Logging In to Apple ID Two-Factor Authentication on Old iPhone & iOS Versions
As many users know, using Two-Factor authentication for an Apple ID provides an additional layer of security for your Apple and iCloud login by requiring a pin code to be entered from an approved device before the Apple ID can be accessed. But the two factor auth feature is really built for modern iOS versions, and older iPhone and iPad models can have some difficulty with the feature, since there is no code prompt that appears on those older versions of iOS. So what do you do? How do you log in with two-factor authentication on an older iOS version where there is no code prompt?
The trick to logging into two-factor auth with older devices is pretty easy, but it’s also easily overlooked or easily forgotten: for older iOS versions using two-factor authentication, you must authenticate by adding the pin code to the end of the normal password.
To reiterate, to use a two-factor authentication locked Apple ID on an older iOS device, you must enter the Apple ID password as usual, immediately followed by the code.
For example, if your normal Apple ID password is “applepassword” and the two-factor authentication code is “821 481”, then the new proper password to login on the older iOS version would become: “applepassword821481”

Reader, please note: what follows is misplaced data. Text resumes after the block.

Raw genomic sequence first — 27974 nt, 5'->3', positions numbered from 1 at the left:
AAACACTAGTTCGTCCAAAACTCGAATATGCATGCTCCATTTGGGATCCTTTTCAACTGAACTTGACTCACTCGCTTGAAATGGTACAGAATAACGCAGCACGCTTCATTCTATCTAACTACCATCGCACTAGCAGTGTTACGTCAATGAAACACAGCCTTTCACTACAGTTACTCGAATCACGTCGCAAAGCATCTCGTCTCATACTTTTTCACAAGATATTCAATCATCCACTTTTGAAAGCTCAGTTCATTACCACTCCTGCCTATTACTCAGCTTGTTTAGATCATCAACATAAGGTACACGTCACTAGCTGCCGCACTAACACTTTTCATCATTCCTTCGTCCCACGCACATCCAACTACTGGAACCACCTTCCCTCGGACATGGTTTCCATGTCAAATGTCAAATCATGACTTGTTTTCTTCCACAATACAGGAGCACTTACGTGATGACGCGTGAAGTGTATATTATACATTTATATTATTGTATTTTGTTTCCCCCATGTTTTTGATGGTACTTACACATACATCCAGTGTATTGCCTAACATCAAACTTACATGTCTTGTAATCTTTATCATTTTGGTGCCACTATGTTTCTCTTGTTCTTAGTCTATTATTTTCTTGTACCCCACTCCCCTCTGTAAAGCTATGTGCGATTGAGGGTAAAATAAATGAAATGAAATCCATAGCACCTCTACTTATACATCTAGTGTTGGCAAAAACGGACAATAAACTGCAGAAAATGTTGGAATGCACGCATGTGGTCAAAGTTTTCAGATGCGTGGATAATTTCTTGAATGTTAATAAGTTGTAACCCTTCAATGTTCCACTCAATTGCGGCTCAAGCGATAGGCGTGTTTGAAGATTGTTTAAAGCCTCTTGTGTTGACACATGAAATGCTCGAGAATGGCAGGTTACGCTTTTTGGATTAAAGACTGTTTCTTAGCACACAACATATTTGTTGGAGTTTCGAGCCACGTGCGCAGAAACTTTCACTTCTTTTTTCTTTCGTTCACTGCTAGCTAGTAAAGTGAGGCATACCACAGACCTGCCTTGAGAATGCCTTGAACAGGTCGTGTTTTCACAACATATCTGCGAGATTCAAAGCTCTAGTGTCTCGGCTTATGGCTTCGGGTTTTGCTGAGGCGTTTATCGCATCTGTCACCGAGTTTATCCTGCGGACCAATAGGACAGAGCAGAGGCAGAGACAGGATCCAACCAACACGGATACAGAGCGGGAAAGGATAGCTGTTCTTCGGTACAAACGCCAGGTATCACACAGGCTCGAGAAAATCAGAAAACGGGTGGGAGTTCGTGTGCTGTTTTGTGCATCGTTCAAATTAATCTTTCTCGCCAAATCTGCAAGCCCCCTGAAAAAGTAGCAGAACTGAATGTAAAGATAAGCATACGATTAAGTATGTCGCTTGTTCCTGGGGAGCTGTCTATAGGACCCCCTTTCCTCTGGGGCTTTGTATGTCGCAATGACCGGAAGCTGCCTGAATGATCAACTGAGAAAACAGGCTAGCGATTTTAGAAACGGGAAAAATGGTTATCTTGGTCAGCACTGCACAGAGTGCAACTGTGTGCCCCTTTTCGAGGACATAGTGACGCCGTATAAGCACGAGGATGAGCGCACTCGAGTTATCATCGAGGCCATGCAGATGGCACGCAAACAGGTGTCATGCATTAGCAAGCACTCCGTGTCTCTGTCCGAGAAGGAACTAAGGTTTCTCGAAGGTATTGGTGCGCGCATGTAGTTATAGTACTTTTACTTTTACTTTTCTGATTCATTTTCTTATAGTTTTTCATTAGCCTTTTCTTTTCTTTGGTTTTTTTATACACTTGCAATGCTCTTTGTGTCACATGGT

No spaces, no quotes, just the password appended by the two-factor auth code.
If you don’t append the code to the end of the normal password, the login will be rejected. Don’t forget this simple trick, because if you do you might find yourself in a really annoying situation on any older iPad, iPod touch, or iPhone where accessing iCloud or any Apple ID related function seems impossible. This is because older iOS versions do not have the two-factor pin code prompt. This basically applies to any device running any version of iOS prior to iOS 9, and any version of Mac OS prior to Mac OS X 10.11. All modern versions of iOS and Mac OS will show a place to enter the pin code and not require the password appending.
I’ve seen multiple instances where people found the experience to be such a hangup or hassle that some decided to disable two-factor authentication for Apple ID and forego whatever security benefit the feature may provide, but that’s really not necessary if you can simply remember to add the pincode to the end of the passcode for these older devices.